Ministers and Boris Johnson’s top scientists have all given different advice about whether to hold a Christmas party
Thirty-two cases of the heavily-mutated variant have been found in the UK after it was first discovered in Africa, and it is feared that the strain may be able to evade the protection offered by vaccines and reinfect people who have previously been infected
A Norwegian Christmas party where up to 60 people may have contracted the Omicron variant of Covid-19 over drinks and dinner has sparked panic across Europe
When will they make their minds up? Ministers and their muddled advice on Christmas parties
Prime Minister Boris Johnson: Don’t cancel your Christmas party
‘People should live their lives. We are not changing the guidance on how you should basically be living your life… Providing people continue to be cautious and sensible, we think that’s the right approach.
‘We continue to be in a strong position largely thanks to the speed of the vaccine rollout, another booster rollout and I think I’m going to stick with the formula I’ve used before, which is I’m pretty confident to absolutely confident this Christmas will be considerably better than last Christmas.’
Health Minister Gillian Keegan: Continue with your festive plans
‘Continue with your Christmas plans, continue with your nativity plays and your Christmas parties
‘Of course Christmas is on track, and actually what everybody wants for Christmas is if you haven’t had your first jab, come and get it, if you haven’t had your second jab, come and get it, and if you haven’t had your booster, come and get it when you’re asked.’
Health Secretary Sajid Javid: Take a test and wear a mask
‘If you are invited to a Christmas party, there’s quite a few people there, maybe you want to take an LFT (lateral flow test) test before you go. Go to the party, but just be cautious.’
Asked if he would wear a mask if he was at a party, Mr Javid said: ‘It depends if I am walking around or sitting down. It depends if I’m eating. People just need to make a decision based on the guidance
Therese Coffey: No snogging under the mistletoe
‘For what it’s worth, I don’t think there should be much snogging under the mistletoe.
‘(You) don’t need to do things like that. But I think we should all be trying to enjoy the Christmas ahead of us and that’s why we’re working so hard to get the deployment of as many vaccines as possible.’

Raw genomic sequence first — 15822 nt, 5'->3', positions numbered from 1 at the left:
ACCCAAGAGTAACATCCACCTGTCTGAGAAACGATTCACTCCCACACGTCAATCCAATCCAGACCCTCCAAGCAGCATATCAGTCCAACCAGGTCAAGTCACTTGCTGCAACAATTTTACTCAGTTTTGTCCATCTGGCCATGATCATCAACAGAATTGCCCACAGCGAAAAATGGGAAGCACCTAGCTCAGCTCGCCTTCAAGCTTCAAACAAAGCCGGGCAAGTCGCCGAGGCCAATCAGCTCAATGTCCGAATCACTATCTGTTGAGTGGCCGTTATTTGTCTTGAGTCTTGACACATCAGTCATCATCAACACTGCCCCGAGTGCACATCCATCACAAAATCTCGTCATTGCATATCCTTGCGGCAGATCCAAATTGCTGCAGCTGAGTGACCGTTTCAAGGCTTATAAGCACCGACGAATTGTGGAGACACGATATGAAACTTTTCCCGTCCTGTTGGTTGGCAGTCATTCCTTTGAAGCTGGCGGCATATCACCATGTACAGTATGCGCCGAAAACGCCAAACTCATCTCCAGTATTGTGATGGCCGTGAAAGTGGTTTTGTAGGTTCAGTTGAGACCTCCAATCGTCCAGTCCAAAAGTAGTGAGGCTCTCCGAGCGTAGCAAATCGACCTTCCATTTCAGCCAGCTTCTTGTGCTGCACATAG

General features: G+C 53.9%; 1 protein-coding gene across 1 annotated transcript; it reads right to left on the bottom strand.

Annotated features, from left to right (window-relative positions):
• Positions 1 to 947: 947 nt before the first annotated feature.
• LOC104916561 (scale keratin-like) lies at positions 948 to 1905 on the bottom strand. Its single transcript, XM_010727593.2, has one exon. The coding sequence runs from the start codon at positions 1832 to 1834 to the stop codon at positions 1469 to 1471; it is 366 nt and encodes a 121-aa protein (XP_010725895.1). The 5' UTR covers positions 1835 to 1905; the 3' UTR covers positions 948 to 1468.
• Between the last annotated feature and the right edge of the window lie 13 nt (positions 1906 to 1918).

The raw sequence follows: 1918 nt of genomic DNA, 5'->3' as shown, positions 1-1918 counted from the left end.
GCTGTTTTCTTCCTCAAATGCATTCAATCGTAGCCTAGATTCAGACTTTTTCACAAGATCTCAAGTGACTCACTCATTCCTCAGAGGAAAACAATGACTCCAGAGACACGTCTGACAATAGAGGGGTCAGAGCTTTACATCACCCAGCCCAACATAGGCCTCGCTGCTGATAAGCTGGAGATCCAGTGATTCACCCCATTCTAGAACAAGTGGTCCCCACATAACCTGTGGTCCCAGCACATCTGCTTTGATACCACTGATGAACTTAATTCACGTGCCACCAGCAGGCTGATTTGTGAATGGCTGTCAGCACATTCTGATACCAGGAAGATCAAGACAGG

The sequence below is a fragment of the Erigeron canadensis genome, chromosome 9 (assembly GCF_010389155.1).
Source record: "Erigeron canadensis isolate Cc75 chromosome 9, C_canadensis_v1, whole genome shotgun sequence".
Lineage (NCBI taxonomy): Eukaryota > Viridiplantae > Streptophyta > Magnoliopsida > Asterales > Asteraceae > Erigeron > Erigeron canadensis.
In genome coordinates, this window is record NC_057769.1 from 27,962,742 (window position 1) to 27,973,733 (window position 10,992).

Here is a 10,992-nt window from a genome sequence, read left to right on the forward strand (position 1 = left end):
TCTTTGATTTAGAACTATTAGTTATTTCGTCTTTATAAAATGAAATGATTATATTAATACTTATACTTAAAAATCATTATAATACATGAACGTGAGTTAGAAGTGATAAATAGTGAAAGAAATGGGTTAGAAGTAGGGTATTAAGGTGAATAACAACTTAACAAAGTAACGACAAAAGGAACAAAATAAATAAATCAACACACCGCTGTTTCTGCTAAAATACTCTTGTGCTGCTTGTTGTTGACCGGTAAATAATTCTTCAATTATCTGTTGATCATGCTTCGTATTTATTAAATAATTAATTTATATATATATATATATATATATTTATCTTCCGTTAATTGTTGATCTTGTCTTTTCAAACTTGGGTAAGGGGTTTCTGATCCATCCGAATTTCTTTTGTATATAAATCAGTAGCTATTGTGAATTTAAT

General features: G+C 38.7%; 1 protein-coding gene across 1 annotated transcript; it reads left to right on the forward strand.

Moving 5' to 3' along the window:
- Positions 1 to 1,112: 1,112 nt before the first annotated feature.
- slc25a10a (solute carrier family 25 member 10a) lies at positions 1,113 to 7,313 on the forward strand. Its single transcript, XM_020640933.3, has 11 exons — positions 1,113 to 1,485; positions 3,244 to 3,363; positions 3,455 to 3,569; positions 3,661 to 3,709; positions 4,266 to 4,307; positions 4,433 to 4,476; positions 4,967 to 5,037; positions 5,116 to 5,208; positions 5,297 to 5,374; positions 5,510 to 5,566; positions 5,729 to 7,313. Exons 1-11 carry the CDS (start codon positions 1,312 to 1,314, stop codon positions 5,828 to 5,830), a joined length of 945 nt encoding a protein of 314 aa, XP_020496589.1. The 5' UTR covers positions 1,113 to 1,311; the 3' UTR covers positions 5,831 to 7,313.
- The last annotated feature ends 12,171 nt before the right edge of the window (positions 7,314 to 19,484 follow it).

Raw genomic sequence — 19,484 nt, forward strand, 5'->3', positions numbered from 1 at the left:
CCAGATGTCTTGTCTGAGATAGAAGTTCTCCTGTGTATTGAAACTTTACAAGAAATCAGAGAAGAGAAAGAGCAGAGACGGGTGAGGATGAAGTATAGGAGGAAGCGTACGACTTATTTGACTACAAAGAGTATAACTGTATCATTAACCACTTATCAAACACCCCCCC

‘Christmas we should continue to plan for and enjoy.’ But she said snogging should be avoided with ‘people you don’t already know’.
George Freeman: Don’t invite more than five people
Individual businesses, in the end, have to make judgments on what is appropriate internally.
‘It slightly depends on the nature of the business. For many small businesses, four or five staff, who are working together every day anyway, gathering to have a drink isn’t a big step up in risk.
‘But some companies might normally bring hundreds of people in from around the world to a big party, and they may decide, this year, is that sensible given the pandemic and given where we are?
‘In the end, I think business people know how to make those decisions. The Government has set out clear guidance.’
Young’s CEO Patrick Dardis, whose chain runs more than 270 sites across the UK, said: ‘I think the messaging has been terribly confusing and inconsistent. One moment you have Jenny Harries telling people to avoid socialising and an hour later you have Sajid Javid saying the opposite.
‘I think the messaging started as a complete over-reaction and, unsurprisingly, it has concerned some people. From Friday we had seen some cancellations. We are hoping this all starts to calm down again and that Government can properly get the message across that it is safe to go out and celebrate. We take safety incredibly seriously and I want people to be reassured that there won’t be anywhere better than a pub to socialise from a hygiene and ventilation point of view.’
Ms Nicholls blamed Saturday’s ‘chilling’ press conference – where Boris Johnson announced a new raft of Covid restrictions including compulsory facemasks and rules on self-isolation – and deputy chief medical officer Dr Jenny Harries’s talk of reducing socialising ahead of Christmas.
‘It’s a trickle at the moment… but we need that message to be reinforced more strongly to put an end to the uncertainty and the threat of a stop-start to the economy again in the run up to Christmas,’ she said.
‘I think there’s also a sense of trepidation that their plans might be disrupted again, and so that irrespective of whether there are government controls imposed on the economy, that is having a cooling effect undoubtedly on hospitality.
‘We already saw that bookings were subdued this year compared to pre-pandemic levels. And this will clearly have a further adverse impact on our businesses.’
Russell Norman of Bruto told the Telegraph: ‘If there’s one thing I’ve noticed from our customers it is absolute confusion. People don’t know if they should wear masks on arrival, as they move between the table and the bar, or to the loos.
‘People are waiting for a solid, confident message. They are nervous and they want guidance.’
Mike Cherry, national chairman of the Federation of Small Businesses, called for more clarity from government. He said: ‘As we embark in earnest on this make-or-break festive season, clarity, consistency and proactive promotion of official advice is more important than ever.
‘If that advice is to carry on with plans – with protective measures like hand sanitiser, screens, ventilation, masks and testing in place, which small firms have already been investing in these past 18 months – then that needs to be made crystal clear.’
And the boss of Marston’s, which runs 1,500 pubs and hotels across the UK, said the company has been seeing bookings on a smaller scale this Christmas.
Advertising supremo Sir Martin Sorrell said there had been a ‘sharp series of cancellations’ in Christmas parties since the emergence of the Omicron variant, but that there was not enough Government guidance.